A little over a year ago I stumbled into a writing workshop at Hubbard Hall, our local community theater and arts center. The Hubbard Hall Writer’s Project was led by celebrated author Jon Katz, and, as with almost every other class or event our family has experienced at Hubbard Hall, it was life-changing event for me – and for every member of the group.
There was an application process for the workshop, and getting that acceptance letter felt like winning the lottery. I hadn’t shown my work to anyone outside my family and had only been prepared for rejection. That letter was a thousand times more valuable than any lottery ticket.
Jon, our guru, later told us that he wanted to find a group that not only wanted to write but that would work well together. He chose wisely. Over the last year our group has become a family of sorts. We’ve become sounding boards and safe havens for each other, and everyone in the group has flourished. What began as an artistic exploration of rural life became a search for authenticity in our creative and personal lives. Jon encouraged us all, and, recognizing our strengths, we began to grow and to encourage others.
Last Friday night, we met to celebrate the impact of the last year. The unseasonably steamy evening started with a reception which allowed all of us to display our work and continued with readings by each of the writers. The evening was warm and encouraging – just as the year has been.
I like public speaking about as much as I like shopping for a new swimsuit. I wasn’t nervous when it was my turn to read, however. Working with the video portion of the presentation kept me busy much of the day and evening, and I didn’t have time to feel nervous – at least not about the reading.
The crowd dispersed quickly after the presentation, and the writers returned to the reception room to clean up their displays. We all milled around a bit, even after our families had left, and I think I wasn’t the only one who didn’t want it to end. Even though the group is going into its second year, when we started our goodbyes, I began to feel nervous.
I’ve been working on a collection of short stories that should have been done last month. Dealing with some mental health issues has slowed down progress, but there’s been a part of me that feels this project is part of my workshop experience. I know I’ve been a little afraid that when it’s done, so is the workshop. I felt a little of that on Friday night as I climbed into my car.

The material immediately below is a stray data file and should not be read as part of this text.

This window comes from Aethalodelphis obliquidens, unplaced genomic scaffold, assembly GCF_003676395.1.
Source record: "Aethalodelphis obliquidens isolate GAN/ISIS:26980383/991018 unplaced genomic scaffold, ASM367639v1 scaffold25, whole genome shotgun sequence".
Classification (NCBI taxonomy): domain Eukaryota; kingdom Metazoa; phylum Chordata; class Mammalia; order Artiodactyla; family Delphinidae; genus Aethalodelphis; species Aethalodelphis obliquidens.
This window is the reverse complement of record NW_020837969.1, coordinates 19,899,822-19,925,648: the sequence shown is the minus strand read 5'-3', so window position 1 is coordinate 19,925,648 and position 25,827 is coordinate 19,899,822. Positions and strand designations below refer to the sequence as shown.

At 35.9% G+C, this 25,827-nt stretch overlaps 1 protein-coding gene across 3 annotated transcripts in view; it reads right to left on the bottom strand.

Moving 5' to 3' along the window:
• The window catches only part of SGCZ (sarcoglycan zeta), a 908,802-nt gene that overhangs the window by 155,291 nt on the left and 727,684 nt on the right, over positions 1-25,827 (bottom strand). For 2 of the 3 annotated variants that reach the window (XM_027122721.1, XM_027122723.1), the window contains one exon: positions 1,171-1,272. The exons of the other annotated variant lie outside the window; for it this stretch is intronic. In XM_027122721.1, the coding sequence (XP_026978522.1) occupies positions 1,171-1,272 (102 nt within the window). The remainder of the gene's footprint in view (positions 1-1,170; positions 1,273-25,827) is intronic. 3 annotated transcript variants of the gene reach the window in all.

When I got home I made sure the kids were in bed and then turned on the computer and checked messages, intending to sign off quickly and visit with my visiting sister-in-law. Unconsciously, I clicked on the link to our group’s Facebook page. There, like a beacon in the soupy heat of the evening, were celebratory posts from one, then two and then a third writer. A post from our guru suggesting a get-together appeared. I didn’t know what to post that could add to the conversation, and I closed my computer.
The next few days I didn’t go near my computer much. We had a guest and baseball and garden to occupy us, and I like getting away from the screen. For the rest of the weekend, however I took with me the knowledge that while the year of writing un-dangerously may be ending, it’s okay because it’s really part of an era that’s just begun.
I’ve posted and reposted links to the blogs of most of our members below (one author is currently keeping her blog private). They are growing, breathing proof that some of the best work comes from an atmosphere of encouragement.
Pugs and Pics by Kim Gifford, Vermont writer, photographer, artist and pug lover. Whether she’s writing about her beloved pugs or her distinctive photographs, Kim’s work is humorous, heartwarming, and sometimes heartrending.
A real life milkman-turned-writer and poet, John Greenwood’s blog Raining Iguanas is a journey of discovery and nurturing of his own talents as a writer and artist and of his native Upstate New York. It combines the best of pleasurable escape and motivating inspiration.
Bedlam Farm by the venerable and always affable Jon Katz, was the inspiration and benchmark for each of our blogs. Honest and fearless, Jon’s blog is living, breathing proof that the most important thing in life is to never stop growing.
Merganser’s Crossing by Diane Fiore, follows her journeys with her father and his dementia at the end of his life. Diane’s blog is intensely personal and incredibly relevant at the same time. Hopefully she will give us a book out of this, but, for now, it’s worth not only visiting, but going to the very beginning and reading it straight through.
Coordinated Mayhem by Rebecca Fedler. A recent college graduate and a poet, Rebecca is prolific and powerful. Sometimes funny and always intriguing, her poetry is as insightful as it is entertaining.